Thursday, January 7, 2021

Heathkit SB-310 Rebuild Progress - Part 2 -

 After spending about 30 minutes reading the manual for the tube tester, it turns out I wasn't using it correctly. I didn't damage any tubes I've previously tested, but the measurements are meaningless. 

Anywhoo.....I found one tube that gave a "Merit" reading of 80%, which is the lower limit of the "Good" scale on the tester's meter. I pulled one of my new tubes from stock, and it read over 120%, as did several others from my stash. It's a 6AU6 "Sharp Cutoff Pentode", a very common tube, and there are three of them in the radio. One is used for the 100kHz crystal calibrator, a frequency reference used to calibrate the main tuning dial, and the other two are used as mixers, a type of frequency converting circuit.

With that out of the way, I pulled all the knobs off, as some of the panel bushings were loose, allowing the shaft the knob mounts on to be loose and wobbly in the panel. I also cleaned any old lubricant out, and added a drop of synthetic oil to smooth the action. I then cleaned the old lube from the detent mechanism of the rotary switches, and relubed them with some Mobil1 red synthetic grease. Then on to cleaning the potentiometers and rotary switch contacts with some DeoxIT cleaner. All the switches and controls now turn much smoother than they did before, and no more wobbly knobs!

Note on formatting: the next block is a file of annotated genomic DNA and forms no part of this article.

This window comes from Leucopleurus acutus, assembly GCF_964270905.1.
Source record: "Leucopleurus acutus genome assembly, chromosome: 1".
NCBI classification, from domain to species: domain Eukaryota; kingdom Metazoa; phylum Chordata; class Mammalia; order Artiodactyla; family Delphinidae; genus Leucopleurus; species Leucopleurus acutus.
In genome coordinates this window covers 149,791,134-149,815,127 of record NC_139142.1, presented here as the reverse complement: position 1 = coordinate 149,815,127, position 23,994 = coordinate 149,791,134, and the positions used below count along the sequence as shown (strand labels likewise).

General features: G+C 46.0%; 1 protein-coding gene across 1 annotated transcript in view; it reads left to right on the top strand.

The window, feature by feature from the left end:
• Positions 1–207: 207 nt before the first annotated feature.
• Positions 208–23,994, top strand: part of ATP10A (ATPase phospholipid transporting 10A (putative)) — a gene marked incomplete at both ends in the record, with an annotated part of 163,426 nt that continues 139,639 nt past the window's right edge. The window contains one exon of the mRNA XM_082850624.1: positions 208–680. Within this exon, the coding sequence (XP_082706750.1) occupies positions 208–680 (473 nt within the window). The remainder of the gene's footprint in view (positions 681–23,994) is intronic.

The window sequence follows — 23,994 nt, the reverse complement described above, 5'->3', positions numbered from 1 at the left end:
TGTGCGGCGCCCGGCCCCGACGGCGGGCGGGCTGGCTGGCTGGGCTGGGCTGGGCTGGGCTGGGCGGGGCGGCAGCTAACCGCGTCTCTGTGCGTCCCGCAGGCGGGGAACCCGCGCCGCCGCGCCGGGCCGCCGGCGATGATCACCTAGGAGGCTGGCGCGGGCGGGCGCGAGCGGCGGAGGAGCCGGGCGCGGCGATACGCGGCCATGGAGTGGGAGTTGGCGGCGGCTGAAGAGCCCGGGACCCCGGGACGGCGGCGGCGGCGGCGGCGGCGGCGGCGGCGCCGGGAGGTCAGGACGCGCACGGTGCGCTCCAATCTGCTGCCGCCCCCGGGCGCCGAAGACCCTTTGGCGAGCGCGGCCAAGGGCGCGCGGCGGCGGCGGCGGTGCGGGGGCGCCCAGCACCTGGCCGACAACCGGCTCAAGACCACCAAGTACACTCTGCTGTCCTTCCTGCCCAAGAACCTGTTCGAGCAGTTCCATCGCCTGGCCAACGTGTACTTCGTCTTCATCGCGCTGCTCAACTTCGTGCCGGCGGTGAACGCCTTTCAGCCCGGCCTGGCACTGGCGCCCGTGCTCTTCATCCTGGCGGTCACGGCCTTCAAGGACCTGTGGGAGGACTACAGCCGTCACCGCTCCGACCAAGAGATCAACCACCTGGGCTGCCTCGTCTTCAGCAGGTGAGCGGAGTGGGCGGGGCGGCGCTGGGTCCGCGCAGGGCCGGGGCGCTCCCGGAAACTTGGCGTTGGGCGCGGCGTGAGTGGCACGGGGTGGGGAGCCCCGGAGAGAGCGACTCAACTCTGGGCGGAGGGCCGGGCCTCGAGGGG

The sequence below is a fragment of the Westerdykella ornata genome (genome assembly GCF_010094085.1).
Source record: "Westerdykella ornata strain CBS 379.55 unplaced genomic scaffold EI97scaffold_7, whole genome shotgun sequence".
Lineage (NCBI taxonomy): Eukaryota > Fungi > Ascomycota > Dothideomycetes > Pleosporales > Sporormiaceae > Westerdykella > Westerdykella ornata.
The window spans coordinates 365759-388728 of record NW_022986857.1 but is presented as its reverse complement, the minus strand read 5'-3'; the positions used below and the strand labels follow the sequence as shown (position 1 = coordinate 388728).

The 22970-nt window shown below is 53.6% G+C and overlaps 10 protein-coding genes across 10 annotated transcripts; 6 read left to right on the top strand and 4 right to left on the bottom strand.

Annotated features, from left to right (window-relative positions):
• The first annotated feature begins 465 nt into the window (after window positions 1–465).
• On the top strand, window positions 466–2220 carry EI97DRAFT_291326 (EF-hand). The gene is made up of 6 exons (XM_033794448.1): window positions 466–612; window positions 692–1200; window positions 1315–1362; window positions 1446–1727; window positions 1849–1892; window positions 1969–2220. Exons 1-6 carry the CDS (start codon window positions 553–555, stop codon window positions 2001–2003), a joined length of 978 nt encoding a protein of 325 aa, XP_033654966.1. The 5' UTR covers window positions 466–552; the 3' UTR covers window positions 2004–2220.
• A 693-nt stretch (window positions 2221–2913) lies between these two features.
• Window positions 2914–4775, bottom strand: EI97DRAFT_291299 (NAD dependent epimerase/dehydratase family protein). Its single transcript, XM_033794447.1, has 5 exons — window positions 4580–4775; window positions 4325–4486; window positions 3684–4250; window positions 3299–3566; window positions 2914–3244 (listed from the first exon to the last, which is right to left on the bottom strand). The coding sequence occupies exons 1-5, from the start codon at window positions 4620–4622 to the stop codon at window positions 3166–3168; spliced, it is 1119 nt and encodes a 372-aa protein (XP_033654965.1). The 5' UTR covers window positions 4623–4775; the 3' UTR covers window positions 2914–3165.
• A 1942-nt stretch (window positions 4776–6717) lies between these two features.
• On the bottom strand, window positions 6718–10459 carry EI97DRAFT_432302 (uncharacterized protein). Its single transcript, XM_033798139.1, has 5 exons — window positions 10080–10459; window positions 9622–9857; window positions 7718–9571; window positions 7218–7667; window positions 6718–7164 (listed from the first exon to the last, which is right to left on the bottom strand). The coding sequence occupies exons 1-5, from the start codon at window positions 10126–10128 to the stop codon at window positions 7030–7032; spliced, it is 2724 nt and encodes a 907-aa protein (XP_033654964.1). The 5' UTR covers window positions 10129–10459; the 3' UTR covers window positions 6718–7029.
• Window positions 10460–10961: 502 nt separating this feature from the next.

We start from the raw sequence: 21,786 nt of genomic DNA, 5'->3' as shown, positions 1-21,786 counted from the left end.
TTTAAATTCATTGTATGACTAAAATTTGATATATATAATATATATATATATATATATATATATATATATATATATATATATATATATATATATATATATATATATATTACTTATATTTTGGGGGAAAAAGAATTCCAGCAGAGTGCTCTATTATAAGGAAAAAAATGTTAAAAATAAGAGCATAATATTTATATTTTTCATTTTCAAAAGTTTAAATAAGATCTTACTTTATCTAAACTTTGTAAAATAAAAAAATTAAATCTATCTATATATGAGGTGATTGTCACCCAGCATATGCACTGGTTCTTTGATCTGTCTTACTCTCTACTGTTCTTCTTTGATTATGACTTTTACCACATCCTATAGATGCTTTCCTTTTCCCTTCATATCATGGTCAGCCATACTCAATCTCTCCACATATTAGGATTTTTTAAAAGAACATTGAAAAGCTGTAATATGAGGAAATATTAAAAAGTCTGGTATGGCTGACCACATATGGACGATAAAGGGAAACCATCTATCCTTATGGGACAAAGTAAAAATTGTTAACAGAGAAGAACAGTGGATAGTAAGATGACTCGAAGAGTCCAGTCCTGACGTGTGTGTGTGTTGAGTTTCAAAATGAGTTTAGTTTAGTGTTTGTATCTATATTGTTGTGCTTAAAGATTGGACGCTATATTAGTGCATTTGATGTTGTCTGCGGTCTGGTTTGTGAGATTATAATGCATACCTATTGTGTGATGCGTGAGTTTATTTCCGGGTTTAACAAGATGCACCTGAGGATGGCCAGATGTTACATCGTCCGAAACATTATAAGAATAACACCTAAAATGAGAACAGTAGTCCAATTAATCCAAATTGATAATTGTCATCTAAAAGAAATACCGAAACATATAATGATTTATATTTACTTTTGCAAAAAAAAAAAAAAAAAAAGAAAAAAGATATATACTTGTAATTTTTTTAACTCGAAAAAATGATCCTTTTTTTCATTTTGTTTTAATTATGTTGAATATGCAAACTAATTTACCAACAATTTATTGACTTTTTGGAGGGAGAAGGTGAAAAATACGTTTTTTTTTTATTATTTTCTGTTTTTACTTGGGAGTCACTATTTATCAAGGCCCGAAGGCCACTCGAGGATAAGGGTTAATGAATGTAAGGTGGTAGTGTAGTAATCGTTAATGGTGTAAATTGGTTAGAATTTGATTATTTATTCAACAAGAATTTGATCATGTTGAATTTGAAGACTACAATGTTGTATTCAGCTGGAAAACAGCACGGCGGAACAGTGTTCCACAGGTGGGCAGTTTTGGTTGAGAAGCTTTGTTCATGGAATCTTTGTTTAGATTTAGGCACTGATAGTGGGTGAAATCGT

And I tightened all the hardware on the chassis, some of which was a bit loose. Since some of these are used as tie-points to ground, retightening the hardware helps ensure I don't have any poor ground connections, which can cause noise, oscillations, and other gremlins.


Replacing the electrolytic capacitors on this radio is fairly easy. There are 4 lead-mounted capacitors under the chassis, and one large can-type mounted through the chassis.

Original parts. The three pinkish cylinders are capacitors, as it the smaller black cylinder.


Replacement parts installed.


The big can cap mounted from the topside has four terminals, and four locking tabs, and most are used as tie-points and component mounting.

It's a bit crowded in there!

The three black "bullets" with yellow lettering are the original silicon rectifiers that I'll be replacing with more reliable "modern" units. These are rated at 500V and 750mA, while the new ones are rated at 1000V and 1 Amp. They also have much better "surge" ratings, which means they're stressed less at a cold turn-on, when the capacitors draw maximum current.

Out with the old, and in with the new. You can see one of the new rectifiers installed just above the largest brown cylinder with the color stripes. It's the small, black cylinder with a silver stripe on the right end.